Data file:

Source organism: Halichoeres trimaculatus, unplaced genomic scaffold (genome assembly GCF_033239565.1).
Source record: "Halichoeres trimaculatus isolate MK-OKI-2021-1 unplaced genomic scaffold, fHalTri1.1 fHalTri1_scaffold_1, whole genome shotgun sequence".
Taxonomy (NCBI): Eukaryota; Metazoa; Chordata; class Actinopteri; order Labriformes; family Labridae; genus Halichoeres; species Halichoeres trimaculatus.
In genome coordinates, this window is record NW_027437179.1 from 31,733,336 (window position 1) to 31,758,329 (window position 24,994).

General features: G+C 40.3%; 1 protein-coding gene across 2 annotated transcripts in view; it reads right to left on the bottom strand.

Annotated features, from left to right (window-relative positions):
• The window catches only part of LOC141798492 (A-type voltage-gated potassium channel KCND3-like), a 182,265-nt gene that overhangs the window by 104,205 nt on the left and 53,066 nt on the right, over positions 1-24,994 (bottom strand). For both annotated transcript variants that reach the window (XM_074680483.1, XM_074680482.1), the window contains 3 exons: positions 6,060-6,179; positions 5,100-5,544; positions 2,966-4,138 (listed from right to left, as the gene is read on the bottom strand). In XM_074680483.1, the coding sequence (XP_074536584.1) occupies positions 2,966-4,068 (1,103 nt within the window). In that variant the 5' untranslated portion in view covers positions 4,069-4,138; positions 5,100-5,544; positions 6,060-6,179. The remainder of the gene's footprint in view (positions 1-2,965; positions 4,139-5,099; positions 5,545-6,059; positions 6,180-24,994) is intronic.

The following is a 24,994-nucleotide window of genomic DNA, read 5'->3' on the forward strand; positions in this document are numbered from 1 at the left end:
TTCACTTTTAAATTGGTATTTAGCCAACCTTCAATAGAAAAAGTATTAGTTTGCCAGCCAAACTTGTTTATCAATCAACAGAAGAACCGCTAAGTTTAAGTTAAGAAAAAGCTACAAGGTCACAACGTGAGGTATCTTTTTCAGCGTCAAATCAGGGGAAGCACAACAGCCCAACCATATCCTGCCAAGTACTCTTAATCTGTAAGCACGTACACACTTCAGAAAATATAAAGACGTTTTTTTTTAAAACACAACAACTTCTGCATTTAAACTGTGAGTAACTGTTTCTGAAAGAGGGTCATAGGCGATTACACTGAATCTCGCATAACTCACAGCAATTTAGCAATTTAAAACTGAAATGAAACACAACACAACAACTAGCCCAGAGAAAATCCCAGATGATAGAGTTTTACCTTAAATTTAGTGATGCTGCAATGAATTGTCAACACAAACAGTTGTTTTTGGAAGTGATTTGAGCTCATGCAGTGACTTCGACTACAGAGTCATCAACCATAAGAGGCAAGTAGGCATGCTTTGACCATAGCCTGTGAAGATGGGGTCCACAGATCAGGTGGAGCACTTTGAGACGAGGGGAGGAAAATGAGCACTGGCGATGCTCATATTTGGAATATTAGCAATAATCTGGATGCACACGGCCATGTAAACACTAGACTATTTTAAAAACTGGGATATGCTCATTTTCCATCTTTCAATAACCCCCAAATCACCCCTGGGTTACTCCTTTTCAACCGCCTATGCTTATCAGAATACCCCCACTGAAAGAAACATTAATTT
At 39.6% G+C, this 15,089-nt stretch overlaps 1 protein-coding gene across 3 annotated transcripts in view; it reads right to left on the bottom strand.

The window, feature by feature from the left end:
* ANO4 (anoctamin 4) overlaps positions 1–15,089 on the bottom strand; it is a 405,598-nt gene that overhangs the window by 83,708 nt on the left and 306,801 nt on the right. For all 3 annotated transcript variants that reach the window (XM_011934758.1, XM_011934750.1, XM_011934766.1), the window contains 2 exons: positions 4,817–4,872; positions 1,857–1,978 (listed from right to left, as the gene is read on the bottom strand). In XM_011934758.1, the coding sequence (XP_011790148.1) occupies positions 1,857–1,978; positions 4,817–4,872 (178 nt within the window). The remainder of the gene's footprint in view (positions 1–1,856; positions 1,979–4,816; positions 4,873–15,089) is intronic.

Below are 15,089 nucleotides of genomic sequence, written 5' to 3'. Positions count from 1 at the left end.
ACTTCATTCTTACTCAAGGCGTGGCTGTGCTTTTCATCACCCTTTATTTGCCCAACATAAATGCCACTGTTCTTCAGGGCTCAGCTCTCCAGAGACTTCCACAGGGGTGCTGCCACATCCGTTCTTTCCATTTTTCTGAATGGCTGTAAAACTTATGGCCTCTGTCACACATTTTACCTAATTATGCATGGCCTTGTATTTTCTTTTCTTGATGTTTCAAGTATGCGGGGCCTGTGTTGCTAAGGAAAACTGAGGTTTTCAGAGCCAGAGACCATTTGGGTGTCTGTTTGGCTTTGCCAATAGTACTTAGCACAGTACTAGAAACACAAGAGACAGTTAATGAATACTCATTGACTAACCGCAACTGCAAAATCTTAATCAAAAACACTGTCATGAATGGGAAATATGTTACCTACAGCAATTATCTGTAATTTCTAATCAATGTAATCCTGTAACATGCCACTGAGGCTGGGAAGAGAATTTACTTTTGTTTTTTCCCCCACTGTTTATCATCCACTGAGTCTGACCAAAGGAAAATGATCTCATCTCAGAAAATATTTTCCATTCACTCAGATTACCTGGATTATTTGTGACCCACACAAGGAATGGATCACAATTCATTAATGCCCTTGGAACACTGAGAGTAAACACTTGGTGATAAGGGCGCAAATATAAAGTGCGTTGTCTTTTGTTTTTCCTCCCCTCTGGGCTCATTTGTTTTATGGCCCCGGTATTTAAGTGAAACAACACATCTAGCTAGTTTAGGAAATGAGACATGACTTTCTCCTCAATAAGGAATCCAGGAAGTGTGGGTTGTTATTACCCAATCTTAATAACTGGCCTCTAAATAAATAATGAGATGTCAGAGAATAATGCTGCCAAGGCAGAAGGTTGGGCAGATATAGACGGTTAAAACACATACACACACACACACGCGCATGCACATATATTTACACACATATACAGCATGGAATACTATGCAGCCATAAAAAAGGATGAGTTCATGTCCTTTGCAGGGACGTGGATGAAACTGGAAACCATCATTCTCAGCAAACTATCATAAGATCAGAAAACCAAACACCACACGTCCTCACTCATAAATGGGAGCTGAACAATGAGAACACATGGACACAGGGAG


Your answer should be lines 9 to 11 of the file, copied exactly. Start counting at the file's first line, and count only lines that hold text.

TTCACTTTTAAATTGGTATTTAGCCAACCTTCAATAGAAAAAGTATTAGTTTGCCAGCCAAACTTGTTTATCAATCAACAGAAGAACCGCTAAGTTTAAGTTAAGAAAAAGCTACAAGGTCACAACGTGAGGTATCTTTTTCAGCGTCAAATCAGGGGAAGCACAACAGCCCAACCATATCCTGCCAAGTACTCTTAATCTGTAAGCACGTACACACTTCAGAAAATATAAAGACGTTTTTTTTTAAAACACAACAACTTCTGCATTTAAACTGTGAGTAACTGTTTCTGAAAGAGGGTCATAGGCGATTACACTGAATCTCGCATAACTCACAGCAATTTAGCAATTTAAAACTGAAATGAAACACAACACAACAACTAGCCCAGAGAAAATCCCAGATGATAGAGTTTTACCTTAAATTTAGTGATGCTGCAATGAATTGTCAACACAAACAGTTGTTTTTGGAAGTGATTTGAGCTCATGCAGTGACTTCGACTACAGAGTCATCAACCATAAGAGGCAAGTAGGCATGCTTTGACCATAGCCTGTGAAGATGGGGTCCACAGATCAGGTGGAGCACTTTGAGACGAGGGGAGGAAAATGAGCACTGGCGATGCTCATATTTGGAATATTAGCAATAATCTGGATGCACACGGCCATGTAAACACTAGACTATTTTAAAAACTGGGATATGCTCATTTTCCATCTTTCAATAACCCCCAAATCACCCCTGGGTTACTCCTTTTCAACCGCCTATGCTTATCAGAATACCCCCACTGAAAGAAACATTAATTT
At 39.6% G+C, this 15,089-nt stretch overlaps 1 protein-coding gene across 3 annotated transcripts in view; it reads right to left on the bottom strand.

The window, feature by feature from the left end: